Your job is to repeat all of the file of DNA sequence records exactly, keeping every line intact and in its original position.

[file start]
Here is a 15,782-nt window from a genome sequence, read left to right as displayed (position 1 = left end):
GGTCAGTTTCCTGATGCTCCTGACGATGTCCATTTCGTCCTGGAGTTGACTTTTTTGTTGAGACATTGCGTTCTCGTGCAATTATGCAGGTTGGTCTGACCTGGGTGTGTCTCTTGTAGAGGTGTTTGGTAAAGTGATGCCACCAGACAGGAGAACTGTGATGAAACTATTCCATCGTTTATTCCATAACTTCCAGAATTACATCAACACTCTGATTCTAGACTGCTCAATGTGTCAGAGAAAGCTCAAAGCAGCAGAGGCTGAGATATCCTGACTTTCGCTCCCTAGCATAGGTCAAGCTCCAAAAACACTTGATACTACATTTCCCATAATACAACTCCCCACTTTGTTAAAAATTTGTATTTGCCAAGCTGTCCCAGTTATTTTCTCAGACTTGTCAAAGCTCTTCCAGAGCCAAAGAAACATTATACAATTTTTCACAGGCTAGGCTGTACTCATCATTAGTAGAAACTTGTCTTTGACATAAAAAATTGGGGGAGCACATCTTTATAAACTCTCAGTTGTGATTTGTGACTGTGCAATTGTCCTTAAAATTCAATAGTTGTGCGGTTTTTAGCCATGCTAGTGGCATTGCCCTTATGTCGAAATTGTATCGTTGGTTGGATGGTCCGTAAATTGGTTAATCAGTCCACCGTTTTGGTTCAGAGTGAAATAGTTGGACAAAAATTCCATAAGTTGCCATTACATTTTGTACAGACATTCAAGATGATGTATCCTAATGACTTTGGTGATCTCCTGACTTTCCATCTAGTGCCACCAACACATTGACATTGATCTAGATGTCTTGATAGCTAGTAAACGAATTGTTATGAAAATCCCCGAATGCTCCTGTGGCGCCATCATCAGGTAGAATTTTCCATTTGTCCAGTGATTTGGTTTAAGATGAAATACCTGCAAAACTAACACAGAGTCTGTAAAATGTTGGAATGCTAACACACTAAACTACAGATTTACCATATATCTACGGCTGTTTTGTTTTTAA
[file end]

Here is a 15,782-nt window from a genome sequence, read left to right as displayed (position 1 = left end):
GGTCAGTTTCCTGATGCTCCTGACGATGTCCATTTCGTCCTGGAGTTGACTTTTTTGTTGAGACATTGCGTTCTCGTGCAATTATGCAGGTTGGTCTGACCTGGGTGTGTCTCTTGTAGAGGTGTTTGGTAAAGTGATGCCACCAGACAGGAGAACTGTGATGAAACTATTCCATCGTTTATTCCATAACTTCCAGAATTACATCAACACTCTGATTCTAGACTGCTCAATGTGTCAGAGAAAGCTCAAAGCAGCAGAGGCTGAGATATCCTGACTTTCGCTCCCTAGCATAGGTCAAGCTCCAAAAACACTTGATACTACATTTCCCATAATACAACTCCCCACTTTGTTAAAAATTTGTATTTGCCAAGCTGTCCCAGTTATTTTCTCAGACTTGTCAAAGCTCTTCCAGAGCCAAAGAAACATTATACAATTTTTCACAGGCTAGGCTGTACTCATCATTAGTAGAAACTTGTCTTTGACATAAAAAATTGGGGGAGCACATCTTTATAAACTCTCAGTTGTGATTTGTGACTGTGCAATTGTCCTTAAAATTCAATAGTTGTGCGGTTTTTAGCCATGCTAGTGGCATTGCCCTTATGTCGAAATTGTATCGTTGGTTGGATGGTCCGTAAATTGGTTAATCAGTCCACCGTTTTGGTTCAGAGTGAAATAGTTGGACAAAAATTCCATAAGTTGCCATTACATTTTGTACAGACATTCAAGATGATGTATCCTAATGACTTTGGTGATCTCCTGACTTTCCATCTAGTGCCACCAACACATTGACATTGATCTAGATGTCTTGATAGCTAGTAAACGAATTGTTATGAAAATCCCCGAATGCTCCTGTGGCGCCATCATCAGGTAGAATTTTCCATTTGTCCAGTGATTTGGTTTAAGATGAAATACCTGCAAAACTAACACAGAGTCTGTAAAATGTTGGAATGCTAACACACTAAACTACAGATTTACCATATATCTACGGCTGTTTTGTTTTTAA